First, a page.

The Louisville Cardinal

Charles Koch wants to rewrite your syllabi

By James McNair–

This article was produced by the Kentucky Center for Investigative Reporting, a new nonprofit newsroom from Louisville Public Media. You can read more at kycir.org.

Declines in state appropriations and negative financial trends have made American universities rely more on alumni and wealthy benefactors for cash donations. So as the University of Louisville tries to rebound from three straight years of financial deficits and slumping net worth, a proposed $6 million infusion from the Charles Koch Foundation and Papa John’s International CEO John Schnatter would appear to be a very welcome gift.

A university spokesman wouldn’t talk about the gift, but the Kentucky Center for Investigative Reporting has learned that Koch would give $1.5 millon, Schnatter $4.5 million. The three parties are said to be negotiating, with Schnatter deferring to Koch on contract terms. Neither the Koch Foundation nor Schnatter would comment on the gift.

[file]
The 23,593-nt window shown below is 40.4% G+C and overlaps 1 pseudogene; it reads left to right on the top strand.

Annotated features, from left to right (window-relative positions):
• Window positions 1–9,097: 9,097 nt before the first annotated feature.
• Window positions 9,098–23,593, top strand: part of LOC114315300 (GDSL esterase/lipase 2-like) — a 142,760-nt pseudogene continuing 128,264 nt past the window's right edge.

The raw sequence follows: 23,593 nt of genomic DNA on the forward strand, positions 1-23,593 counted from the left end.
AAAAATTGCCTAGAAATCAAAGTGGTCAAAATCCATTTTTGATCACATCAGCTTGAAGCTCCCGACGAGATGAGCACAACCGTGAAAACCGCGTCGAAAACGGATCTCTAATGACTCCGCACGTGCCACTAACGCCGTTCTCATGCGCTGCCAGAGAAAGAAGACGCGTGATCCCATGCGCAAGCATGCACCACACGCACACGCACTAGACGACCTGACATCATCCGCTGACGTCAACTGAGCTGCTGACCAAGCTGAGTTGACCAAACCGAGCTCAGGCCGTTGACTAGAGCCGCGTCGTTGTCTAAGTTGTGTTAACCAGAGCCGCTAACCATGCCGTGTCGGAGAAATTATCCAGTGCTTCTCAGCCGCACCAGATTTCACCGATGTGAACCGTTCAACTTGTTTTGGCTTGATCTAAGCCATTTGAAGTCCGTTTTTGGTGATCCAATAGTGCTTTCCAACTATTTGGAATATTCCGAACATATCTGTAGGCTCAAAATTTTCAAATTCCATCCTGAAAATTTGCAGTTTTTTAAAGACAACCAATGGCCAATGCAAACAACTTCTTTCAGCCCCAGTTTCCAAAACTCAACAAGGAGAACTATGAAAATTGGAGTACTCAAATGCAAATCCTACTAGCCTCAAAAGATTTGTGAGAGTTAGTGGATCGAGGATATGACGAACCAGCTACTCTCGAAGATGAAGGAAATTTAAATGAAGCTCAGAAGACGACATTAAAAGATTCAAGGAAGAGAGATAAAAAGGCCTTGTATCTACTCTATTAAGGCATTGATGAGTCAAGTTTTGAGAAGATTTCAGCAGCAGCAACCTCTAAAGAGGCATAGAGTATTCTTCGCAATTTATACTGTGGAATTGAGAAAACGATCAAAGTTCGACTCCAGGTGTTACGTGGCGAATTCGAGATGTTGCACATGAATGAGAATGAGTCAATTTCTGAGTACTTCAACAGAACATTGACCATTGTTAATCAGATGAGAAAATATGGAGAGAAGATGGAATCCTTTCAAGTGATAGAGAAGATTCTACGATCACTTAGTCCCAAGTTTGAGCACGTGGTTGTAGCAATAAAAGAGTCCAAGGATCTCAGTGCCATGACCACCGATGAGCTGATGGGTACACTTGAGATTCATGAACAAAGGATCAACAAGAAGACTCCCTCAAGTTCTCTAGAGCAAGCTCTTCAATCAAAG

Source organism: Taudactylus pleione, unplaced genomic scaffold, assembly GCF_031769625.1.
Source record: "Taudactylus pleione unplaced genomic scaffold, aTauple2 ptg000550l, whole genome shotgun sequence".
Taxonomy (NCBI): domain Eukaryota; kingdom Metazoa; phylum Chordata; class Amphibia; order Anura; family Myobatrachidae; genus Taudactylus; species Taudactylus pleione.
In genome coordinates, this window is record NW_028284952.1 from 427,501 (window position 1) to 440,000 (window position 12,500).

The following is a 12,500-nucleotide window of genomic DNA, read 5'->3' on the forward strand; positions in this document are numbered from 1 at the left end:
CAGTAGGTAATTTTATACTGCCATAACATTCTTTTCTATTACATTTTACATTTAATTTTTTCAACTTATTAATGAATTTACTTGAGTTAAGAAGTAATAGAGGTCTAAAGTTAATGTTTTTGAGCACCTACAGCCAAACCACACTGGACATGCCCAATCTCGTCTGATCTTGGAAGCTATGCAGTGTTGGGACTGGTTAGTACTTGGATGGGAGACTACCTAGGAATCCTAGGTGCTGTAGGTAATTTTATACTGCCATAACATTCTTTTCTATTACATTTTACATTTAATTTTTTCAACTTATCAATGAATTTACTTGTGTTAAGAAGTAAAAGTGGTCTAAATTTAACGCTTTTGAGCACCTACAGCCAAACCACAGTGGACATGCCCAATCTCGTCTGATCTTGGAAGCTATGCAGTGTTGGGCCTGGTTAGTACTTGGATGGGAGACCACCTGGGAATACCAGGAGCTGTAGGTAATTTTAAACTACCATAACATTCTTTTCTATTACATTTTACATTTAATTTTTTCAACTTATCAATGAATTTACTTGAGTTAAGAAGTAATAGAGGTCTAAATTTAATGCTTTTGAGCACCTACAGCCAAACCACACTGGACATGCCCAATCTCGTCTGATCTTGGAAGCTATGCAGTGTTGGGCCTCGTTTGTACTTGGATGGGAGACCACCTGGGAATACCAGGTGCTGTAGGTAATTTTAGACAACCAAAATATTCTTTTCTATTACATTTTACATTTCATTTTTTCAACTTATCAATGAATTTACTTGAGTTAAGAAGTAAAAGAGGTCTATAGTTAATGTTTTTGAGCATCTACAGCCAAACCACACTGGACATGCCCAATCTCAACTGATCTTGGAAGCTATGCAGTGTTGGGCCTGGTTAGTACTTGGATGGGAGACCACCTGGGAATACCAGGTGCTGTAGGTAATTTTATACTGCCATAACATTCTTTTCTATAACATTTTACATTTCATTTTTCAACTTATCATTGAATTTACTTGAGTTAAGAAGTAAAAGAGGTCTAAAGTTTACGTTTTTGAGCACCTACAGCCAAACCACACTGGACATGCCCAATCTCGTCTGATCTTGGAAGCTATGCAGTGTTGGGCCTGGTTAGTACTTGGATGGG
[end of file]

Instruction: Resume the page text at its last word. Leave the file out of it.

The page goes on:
But the university’s own record-keepers, in turning down a request for copies of draft contracts, e-mails and other documents confirmed that a gift is in the works. “These documents contain preliminary recommendations and opinions,” wrote senior compliance officer Sherri Pawson. “None were intended as the final action in the matter.”

Said Kenyatta Martin, records custodian for the University of Louisville Foundation, which serves as a receptacle for charitable contributions: “At this point, I know it’s still in draft form because there are aspects of the contract that haven’t been finalized,” she said.

Already, though, the proposed gift — and its accompanying conditions — from one of the controversial Koch brothers  has rattled some faculty members and university supporters who have knowledge of it. Billionaire businessmen from Kansas, the Kochs give extensively to charity but are perhaps best known as mega-backers of conservative causes and politicians who favor less government regulation.

This article was produced by the Kentucky Center for Investigative Reporting, a new nonprofit newsroom from Louisville Public Media. You can read more at kycir.org.